Introducing Amine Berrada, a cinematographer who has just joined the AFC

By Pierre Aïm, AFC, and Agnès Godard, AFC

par Pierre Aïm, Agnès Godard Contre-Champ AFC n°345

[ English ] [ français ]

After joining the AFC just a short while ago, cinematographer Amine Berrada is introduced in this article by his sponsors Pierre Aïm and Agnès Godard, both members of the association, in the words they used to introduce him to their peers who voted on his application for membership.

Amine Berrada, a talented cinematographer, by Pierre Aïm, AFC
Amine Berrada was introduced to me by my agent, Yahn Jeannot, who also happens to be his. I wish to sponsor him for membership after having had several conversations with him during which I was quickly drawn in by his passion for cinema and cinematography. He would be an excellent addition to the AFC.
Since graduating from La Fémis in 2013, he worked on over forty short films before embarking on the adventure of shooting a feature.
 After Le Miracle du Saint Inconnu and Le Monde après nous, he shot the short story Snow in September which won many prizes in Berlin and Toronto.
His two latest feature films will be screened at Cannes this year : Banel & Adama and Les Meutes.
Amine is a very talented cinematographer. I am happy to sponsor him for membership in our association.

The solidity of Amine Berrada’s work, by Agnès Godard, AFC
This winter, I received an e-mail from Amine which reminded me that we had met in Berlin about 9 years prior when I had given a talk during the Berlinale Talents Campus.
I was embarrassed because although I remembered the trip to Berlin, everything else was a bit foggy. He asked me if we could meet in Paris.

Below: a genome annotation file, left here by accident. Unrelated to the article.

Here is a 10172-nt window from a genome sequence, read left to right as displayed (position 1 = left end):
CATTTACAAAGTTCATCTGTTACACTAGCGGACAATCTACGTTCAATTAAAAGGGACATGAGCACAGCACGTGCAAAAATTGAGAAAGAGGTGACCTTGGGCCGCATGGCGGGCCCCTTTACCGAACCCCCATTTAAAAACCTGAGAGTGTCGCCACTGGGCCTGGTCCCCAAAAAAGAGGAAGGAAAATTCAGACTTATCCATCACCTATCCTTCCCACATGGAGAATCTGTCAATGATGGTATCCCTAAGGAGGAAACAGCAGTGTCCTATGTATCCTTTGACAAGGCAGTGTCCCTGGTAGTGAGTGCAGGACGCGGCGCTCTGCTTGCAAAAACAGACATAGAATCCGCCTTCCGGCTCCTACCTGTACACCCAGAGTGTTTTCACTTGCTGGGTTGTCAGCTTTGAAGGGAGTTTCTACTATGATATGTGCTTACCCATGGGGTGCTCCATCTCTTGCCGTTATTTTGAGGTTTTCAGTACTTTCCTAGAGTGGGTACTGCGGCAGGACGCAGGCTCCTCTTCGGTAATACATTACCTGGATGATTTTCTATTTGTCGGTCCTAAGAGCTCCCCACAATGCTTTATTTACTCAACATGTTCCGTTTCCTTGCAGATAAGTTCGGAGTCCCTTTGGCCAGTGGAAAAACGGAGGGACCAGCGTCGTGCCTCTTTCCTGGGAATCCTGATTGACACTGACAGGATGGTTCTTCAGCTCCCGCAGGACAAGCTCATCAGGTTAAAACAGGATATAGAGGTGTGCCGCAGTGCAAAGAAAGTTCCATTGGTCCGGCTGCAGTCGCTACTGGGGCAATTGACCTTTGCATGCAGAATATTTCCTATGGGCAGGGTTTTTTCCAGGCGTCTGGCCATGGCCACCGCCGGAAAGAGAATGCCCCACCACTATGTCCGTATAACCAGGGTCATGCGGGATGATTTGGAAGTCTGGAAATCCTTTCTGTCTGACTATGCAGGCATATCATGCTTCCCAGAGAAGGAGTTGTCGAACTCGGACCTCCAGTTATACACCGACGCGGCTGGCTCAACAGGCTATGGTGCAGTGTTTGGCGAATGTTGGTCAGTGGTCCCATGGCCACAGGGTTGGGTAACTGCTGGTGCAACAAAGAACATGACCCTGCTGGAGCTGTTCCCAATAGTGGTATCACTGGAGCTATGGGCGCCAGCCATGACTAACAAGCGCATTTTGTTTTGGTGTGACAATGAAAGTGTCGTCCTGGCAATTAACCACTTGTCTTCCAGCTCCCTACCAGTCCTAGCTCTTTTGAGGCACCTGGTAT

The day of our meeting, the fog cleared. We had been to a café in Berlin together after my talk at the grand cinema of the Berlinale. In my defense, he didn’t look quite the same anymore ! We stayed a long while in that café, and our conversation flowed easily and was very rich.
I learnt that Amine had graduated from La Fémis several years ago, that he had since worked on five feature films, and the last two had good chances to be presented at Cannes this year.
Amine is very well-spoken, friendly and sharp.
I learnt that his last films were the product of a collaboration with former classmates from La Fémis. It was rather pleasant to imagine the relationships, how you engage with other beginners, how the alchemy of a professional companionship gets going.
But it was also the source of questions concerning the future. How does one choose films ? Does one sometimes have doubts or the feeling one has made a mistake ? In that case, how does one react ? In short, how to fill, nourish and fulfill as best as possible our passion for accompanying directors so that their films will be as close to their vision as possible, how to believe in it and shape its images ?
I found there was so much maturity in those questions that I wanted to know more. The two latest films were presented at Cannes. One of them, Banel & Adama was the only first film in competition and Les Meutes was in Un Certain Regard. I didn’t feel disoriented when I saw them because I felt Amine’s familiar presence throughout both films. They are very different from one another.
Banel & Adama has the audacity of the register of a tale in which everything is constructed and orchestrated. The choice of colors, of editing, of framing, transport the viewer to the African country of Senegal with an enlightened distance that slowly but surely brings us closer to its culture and mode of living. Some scenes reminded me of the magnificent coming-of-age novel by Senegalese author Mohamed Mbougar Sarr, La Plus secrète mémoire des hommes.
There had to be persistence in order to adapt and combat the conditions on the ground as anyone who has shot in such countries knows. There had to be a close collaboration with the director.
Les Meutes, on the contrary, is a nighttime voyage with an increasingly poignant, real intensity. The work was shot with a shoulder camera, and the cinematography is totally devoted to the non-professional actors of this film with their magnificent and wounded faces.
The night in Casablanca and its surrounding areas is coppery and opaque, the shadows cold and distant. The character’s journey continues on endlessly, and repeats itself before moving forward, punctuated by the camera shots that never leave them out of sight. We are always on the edge of the cliff, of vanishing into darkness. Finally, day breaks but doesn’t provide freedom from this mortal danger.
The very strong visual signature on these two films is the successful outcome of a well-thought-out and mature approach to cinematography.
The solidity of this work drew me in. I am very happy to be his sponsor. He is ready, quite ready to join the AFC.